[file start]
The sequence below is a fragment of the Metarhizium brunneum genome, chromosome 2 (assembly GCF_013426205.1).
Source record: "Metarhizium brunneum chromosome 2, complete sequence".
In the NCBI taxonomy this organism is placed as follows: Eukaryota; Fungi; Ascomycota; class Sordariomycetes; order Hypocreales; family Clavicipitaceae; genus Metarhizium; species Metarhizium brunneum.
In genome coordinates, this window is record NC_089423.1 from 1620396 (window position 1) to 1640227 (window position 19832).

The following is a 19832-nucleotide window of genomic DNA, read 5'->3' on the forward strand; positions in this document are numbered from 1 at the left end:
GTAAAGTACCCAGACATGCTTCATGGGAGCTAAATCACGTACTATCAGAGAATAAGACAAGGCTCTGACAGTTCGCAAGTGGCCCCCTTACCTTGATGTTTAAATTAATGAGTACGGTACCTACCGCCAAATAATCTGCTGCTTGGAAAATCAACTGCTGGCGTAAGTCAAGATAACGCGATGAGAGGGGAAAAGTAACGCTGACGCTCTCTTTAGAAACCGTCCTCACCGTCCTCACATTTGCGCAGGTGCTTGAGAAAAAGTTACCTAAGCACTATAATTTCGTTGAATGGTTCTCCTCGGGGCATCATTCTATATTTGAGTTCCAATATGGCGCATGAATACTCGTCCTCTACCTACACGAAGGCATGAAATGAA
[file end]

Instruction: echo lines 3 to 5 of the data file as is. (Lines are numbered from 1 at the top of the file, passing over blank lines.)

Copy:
In the NCBI taxonomy this organism is placed as follows: Eukaryota; Fungi; Ascomycota; class Sordariomycetes; order Hypocreales; family Clavicipitaceae; genus Metarhizium; species Metarhizium brunneum.
In genome coordinates, this window is record NC_089423.1 from 1620396 (window position 1) to 1640227 (window position 19832).

The following is a 19832-nucleotide window of genomic DNA, read 5'->3' on the forward strand; positions in this document are numbered from 1 at the left end: